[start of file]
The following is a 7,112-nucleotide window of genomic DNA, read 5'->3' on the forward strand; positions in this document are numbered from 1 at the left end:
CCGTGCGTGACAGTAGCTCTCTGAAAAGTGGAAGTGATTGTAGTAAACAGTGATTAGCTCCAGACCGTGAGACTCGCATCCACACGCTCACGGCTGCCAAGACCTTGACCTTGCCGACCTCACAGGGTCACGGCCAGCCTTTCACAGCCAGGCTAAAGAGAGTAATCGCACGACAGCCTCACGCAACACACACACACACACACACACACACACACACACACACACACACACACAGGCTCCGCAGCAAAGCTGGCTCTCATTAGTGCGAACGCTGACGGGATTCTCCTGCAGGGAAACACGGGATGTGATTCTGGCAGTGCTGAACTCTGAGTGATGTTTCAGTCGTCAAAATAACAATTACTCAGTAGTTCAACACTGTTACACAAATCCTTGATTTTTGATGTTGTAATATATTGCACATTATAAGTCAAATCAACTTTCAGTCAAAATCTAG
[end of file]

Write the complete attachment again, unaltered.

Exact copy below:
The following is a 7,112-nucleotide window of genomic DNA, read 5'->3' on the forward strand; positions in this document are numbered from 1 at the left end:
CCGTGCGTGACAGTAGCTCTCTGAAAAGTGGAAGTGATTGTAGTAAACAGTGATTAGCTCCAGACCGTGAGACTCGCATCCACACGCTCACGGCTGCCAAGACCTTGACCTTGCCGACCTCACAGGGTCACGGCCAGCCTTTCACAGCCAGGCTAAAGAGAGTAATCGCACGACAGCCTCACGCAACACACACACACACACACACACACACACACACACACACACACACACACAGGCTCCGCAGCAAAGCTGGCTCTCATTAGTGCGAACGCTGACGGGATTCTCCTGCAGGGAAACACGGGATGTGATTCTGGCAGTGCTGAACTCTGAGTGATGTTTCAGTCGTCAAAATAACAATTACTCAGTAGTTCAACACTGTTACACAAATCCTTGATTTTTGATGTTGTAATATATTGCACATTATAAGTCAAATCAACTTTCAGTCAAAATCTAG